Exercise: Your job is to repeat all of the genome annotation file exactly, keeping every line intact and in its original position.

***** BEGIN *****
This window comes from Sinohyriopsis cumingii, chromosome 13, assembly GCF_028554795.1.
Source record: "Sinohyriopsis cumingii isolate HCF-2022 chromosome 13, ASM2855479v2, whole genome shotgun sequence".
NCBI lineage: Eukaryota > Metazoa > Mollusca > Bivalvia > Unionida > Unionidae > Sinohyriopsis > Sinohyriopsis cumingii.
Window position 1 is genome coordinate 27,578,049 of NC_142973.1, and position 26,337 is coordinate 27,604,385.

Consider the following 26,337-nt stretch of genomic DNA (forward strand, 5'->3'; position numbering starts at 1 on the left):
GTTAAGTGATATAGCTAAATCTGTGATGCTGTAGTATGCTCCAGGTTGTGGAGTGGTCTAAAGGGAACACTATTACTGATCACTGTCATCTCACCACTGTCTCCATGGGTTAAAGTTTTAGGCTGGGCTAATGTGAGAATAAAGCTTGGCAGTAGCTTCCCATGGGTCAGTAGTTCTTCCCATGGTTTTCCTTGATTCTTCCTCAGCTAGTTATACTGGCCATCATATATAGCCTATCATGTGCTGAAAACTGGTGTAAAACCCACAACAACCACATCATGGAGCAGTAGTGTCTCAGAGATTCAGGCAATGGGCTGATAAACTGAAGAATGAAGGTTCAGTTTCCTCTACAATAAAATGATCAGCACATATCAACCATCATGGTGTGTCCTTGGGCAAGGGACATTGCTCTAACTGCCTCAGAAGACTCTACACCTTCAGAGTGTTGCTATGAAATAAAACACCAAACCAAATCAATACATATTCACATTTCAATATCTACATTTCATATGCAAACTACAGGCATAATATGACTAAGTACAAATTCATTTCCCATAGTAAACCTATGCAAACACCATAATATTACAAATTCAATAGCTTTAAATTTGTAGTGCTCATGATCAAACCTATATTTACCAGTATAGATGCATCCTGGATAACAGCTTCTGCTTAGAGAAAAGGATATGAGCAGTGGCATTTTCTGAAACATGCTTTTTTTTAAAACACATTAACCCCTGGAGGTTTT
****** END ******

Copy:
This window comes from Sinohyriopsis cumingii, chromosome 13, assembly GCF_028554795.1.
Source record: "Sinohyriopsis cumingii isolate HCF-2022 chromosome 13, ASM2855479v2, whole genome shotgun sequence".
NCBI lineage: Eukaryota > Metazoa > Mollusca > Bivalvia > Unionida > Unionidae > Sinohyriopsis > Sinohyriopsis cumingii.
Window position 1 is genome coordinate 27,578,049 of NC_142973.1, and position 26,337 is coordinate 27,604,385.

Consider the following 26,337-nt stretch of genomic DNA (forward strand, 5'->3'; position numbering starts at 1 on the left):
GTTAAGTGATATAGCTAAATCTGTGATGCTGTAGTATGCTCCAGGTTGTGGAGTGGTCTAAAGGGAACACTATTACTGATCACTGTCATCTCACCACTGTCTCCATGGGTTAAAGTTTTAGGCTGGGCTAATGTGAGAATAAAGCTTGGCAGTAGCTTCCCATGGGTCAGTAGTTCTTCCCATGGTTTTCCTTGATTCTTCCTCAGCTAGTTATACTGGCCATCATATATAGCCTATCATGTGCTGAAAACTGGTGTAAAACCCACAACAACCACATCATGGAGCAGTAGTGTCTCAGAGATTCAGGCAATGGGCTGATAAACTGAAGAATGAAGGTTCAGTTTCCTCTACAATAAAATGATCAGCACATATCAACCATCATGGTGTGTCCTTGGGCAAGGGACATTGCTCTAACTGCCTCAGAAGACTCTACACCTTCAGAGTGTTGCTATGAAATAAAACACCAAACCAAATCAATACATATTCACATTTCAATATCTACATTTCATATGCAAACTACAGGCATAATATGACTAAGTACAAATTCATTTCCCATAGTAAACCTATGCAAACACCATAATATTACAAATTCAATAGCTTTAAATTTGTAGTGCTCATGATCAAACCTATATTTACCAGTATAGATGCATCCTGGATAACAGCTTCTGCTTAGAGAAAAGGATATGAGCAGTGGCATTTTCTGAAACATGCTTTTTTTTAAAACACATTAACCCCTGGAGGTTTT